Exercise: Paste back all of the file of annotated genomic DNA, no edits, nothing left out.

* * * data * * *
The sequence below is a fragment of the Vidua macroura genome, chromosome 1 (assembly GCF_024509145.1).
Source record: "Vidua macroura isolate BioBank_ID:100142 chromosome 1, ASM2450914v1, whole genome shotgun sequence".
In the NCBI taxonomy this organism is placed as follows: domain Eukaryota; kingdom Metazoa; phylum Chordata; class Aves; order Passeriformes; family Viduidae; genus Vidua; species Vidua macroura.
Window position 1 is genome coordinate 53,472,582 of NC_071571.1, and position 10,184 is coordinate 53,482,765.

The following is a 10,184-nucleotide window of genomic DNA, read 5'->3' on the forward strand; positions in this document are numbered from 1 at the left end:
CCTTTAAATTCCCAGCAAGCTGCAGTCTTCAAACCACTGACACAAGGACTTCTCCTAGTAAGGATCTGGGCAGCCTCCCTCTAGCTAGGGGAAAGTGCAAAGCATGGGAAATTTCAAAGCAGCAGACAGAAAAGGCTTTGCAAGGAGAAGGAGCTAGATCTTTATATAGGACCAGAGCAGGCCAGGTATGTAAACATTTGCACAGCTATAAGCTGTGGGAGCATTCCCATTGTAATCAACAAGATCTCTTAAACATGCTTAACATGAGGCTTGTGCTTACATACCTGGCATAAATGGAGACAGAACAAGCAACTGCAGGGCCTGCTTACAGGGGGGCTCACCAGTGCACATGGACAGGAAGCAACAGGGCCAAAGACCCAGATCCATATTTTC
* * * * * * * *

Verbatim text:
The sequence below is a fragment of the Vidua macroura genome, chromosome 1 (assembly GCF_024509145.1).
Source record: "Vidua macroura isolate BioBank_ID:100142 chromosome 1, ASM2450914v1, whole genome shotgun sequence".
In the NCBI taxonomy this organism is placed as follows: domain Eukaryota; kingdom Metazoa; phylum Chordata; class Aves; order Passeriformes; family Viduidae; genus Vidua; species Vidua macroura.
Window position 1 is genome coordinate 53,472,582 of NC_071571.1, and position 10,184 is coordinate 53,482,765.

The following is a 10,184-nucleotide window of genomic DNA, read 5'->3' on the forward strand; positions in this document are numbered from 1 at the left end:
CCTTTAAATTCCCAGCAAGCTGCAGTCTTCAAACCACTGACACAAGGACTTCTCCTAGTAAGGATCTGGGCAGCCTCCCTCTAGCTAGGGGAAAGTGCAAAGCATGGGAAATTTCAAAGCAGCAGACAGAAAAGGCTTTGCAAGGAGAAGGAGCTAGATCTTTATATAGGACCAGAGCAGGCCAGGTATGTAAACATTTGCACAGCTATAAGCTGTGGGAGCATTCCCATTGTAATCAACAAGATCTCTTAAACATGCTTAACATGAGGCTTGTGCTTACATACCTGGCATAAATGGAGACAGAACAAGCAACTGCAGGGCCTGCTTACAGGGGGGCTCACCAGTGCACATGGACAGGAAGCAACAGGGCCAAAGACCCAGATCCATATTTTC